Oh we're not THAT much better here in MA and RI.....we get a forecast for 4" of snow and everyone runs out to buy bread and milk! You'd swear they think they won't get out of their house for a week.

My contract states that unless a statewide "state of emergency" has been declared their cake will be ready for pick-up or delivery.

When we built this house we put in a back-up generator because we live in the woods and have well water....all of my commercial kitchen appliances and family kitchen appliances are hooked up to the generator. So I have NO excuse.

sweetlayers Posted 7 Jan 2010 , 12:31am
post #15 of 22

Thanks for all the suggestions. My intention is never to simply use weather as an excuse for not filling an order. We had an early NC snow that caused me to re-evaluate my "super womanality".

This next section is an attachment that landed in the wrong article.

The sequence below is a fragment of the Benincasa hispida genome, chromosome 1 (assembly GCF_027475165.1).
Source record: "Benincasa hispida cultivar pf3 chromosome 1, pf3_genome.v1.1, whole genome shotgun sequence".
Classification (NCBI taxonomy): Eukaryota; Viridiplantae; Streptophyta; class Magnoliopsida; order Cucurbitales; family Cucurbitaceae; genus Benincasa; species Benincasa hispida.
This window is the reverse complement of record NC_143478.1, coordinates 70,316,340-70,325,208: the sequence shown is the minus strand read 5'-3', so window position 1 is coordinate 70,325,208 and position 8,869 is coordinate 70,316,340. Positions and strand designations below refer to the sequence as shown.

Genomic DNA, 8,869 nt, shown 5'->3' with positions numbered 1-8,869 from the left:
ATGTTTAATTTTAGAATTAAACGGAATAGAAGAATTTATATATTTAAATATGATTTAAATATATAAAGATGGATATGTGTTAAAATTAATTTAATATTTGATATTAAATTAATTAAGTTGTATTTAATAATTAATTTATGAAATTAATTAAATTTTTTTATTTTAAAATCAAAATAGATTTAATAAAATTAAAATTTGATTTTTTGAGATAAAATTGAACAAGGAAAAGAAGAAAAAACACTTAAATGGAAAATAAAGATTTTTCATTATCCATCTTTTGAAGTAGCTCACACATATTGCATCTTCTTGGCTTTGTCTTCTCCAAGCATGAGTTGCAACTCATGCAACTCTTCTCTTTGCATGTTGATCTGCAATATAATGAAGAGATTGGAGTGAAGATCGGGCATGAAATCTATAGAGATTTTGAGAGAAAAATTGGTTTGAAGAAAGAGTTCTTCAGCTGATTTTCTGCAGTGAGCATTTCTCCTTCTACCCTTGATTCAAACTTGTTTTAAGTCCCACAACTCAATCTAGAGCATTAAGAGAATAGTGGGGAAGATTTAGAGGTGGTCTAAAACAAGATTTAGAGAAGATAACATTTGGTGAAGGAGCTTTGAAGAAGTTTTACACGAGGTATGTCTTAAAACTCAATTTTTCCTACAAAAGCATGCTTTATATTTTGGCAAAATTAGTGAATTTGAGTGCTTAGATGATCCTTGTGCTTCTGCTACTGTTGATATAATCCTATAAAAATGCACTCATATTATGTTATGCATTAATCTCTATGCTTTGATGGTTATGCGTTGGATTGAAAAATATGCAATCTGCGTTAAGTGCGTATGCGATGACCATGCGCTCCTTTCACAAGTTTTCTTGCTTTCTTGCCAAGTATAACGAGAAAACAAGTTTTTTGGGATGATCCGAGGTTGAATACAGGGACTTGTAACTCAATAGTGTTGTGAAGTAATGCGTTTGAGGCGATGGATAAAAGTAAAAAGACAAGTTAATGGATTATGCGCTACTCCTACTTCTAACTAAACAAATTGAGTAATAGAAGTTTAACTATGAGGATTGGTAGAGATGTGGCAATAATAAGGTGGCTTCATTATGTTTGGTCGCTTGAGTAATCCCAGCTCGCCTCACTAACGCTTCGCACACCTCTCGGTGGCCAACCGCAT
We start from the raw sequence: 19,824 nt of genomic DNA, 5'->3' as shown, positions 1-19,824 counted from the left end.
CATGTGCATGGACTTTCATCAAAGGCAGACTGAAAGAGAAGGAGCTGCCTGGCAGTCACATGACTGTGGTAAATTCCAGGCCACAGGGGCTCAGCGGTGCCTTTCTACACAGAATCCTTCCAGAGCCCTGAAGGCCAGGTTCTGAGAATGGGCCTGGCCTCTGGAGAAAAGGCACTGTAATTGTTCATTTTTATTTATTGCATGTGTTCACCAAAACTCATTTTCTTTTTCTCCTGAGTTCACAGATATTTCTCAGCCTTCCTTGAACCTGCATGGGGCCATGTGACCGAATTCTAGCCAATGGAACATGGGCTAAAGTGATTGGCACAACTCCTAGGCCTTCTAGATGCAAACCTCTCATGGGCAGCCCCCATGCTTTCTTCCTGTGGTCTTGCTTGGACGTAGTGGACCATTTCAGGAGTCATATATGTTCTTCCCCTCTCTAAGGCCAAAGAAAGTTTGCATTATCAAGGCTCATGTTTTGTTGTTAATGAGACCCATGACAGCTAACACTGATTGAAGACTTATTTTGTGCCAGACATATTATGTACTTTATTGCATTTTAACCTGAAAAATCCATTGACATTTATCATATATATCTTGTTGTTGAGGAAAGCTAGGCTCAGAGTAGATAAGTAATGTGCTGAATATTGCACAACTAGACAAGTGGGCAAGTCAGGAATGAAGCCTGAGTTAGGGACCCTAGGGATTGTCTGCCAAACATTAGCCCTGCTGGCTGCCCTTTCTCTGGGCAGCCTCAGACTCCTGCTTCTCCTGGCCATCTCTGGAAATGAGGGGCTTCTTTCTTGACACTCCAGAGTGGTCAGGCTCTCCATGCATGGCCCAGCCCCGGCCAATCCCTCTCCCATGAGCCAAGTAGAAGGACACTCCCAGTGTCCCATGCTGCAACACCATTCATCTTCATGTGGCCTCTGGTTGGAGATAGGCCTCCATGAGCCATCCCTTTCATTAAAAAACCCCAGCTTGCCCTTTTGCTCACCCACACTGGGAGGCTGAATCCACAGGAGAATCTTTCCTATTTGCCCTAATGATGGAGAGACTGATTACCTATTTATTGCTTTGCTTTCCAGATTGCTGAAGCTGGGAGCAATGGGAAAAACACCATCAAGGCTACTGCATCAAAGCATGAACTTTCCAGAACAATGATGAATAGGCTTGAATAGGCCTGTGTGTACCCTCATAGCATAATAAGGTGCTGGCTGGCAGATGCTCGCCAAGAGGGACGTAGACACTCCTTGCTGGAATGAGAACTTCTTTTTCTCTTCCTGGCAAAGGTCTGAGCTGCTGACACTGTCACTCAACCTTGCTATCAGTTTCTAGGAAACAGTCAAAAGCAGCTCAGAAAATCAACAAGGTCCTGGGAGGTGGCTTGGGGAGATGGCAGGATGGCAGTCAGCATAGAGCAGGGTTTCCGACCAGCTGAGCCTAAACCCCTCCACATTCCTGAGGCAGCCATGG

And I really panicked the other day when it wasn't even snowing but cold enough for water to freeze on the road. My car skidded uncontrollably on the ice in my drive way.

Aside from being super embarrassed by my laughing neighbors me and my 3-tier cake were terrified! icon_smile.gif

didavista Posted 7 Jan 2010 , 1:15am
post #16 of 22

I think it depends on the circumstance.....

We in the north can trudge through ice and snow. But we are not trying to go up or down a mountain. I remember when I met my husband, in Michigan, he's from Tennessee, he thought he was getting a day off work for and inch of snow icon_eek.gif .

DDiva Posted 7 Jan 2010 , 1:21am
post #17 of 22

I delivered a 4 tier cake in that early NC snow!! The driveway at my shop has an incline that ends on a main street. I'm a native New Yorker so driving in the snow and ice isn't an issue....but, trust me, you don't want to be on the road with folks that don't have a clue!! I checked with the customer to make sure that event was still a go, and drove over to my shop. Went down the driveway--no problem. Loaded up the 50 lb. cake alone--no problem. Getting back up the driveway---problem icon_biggrin.gif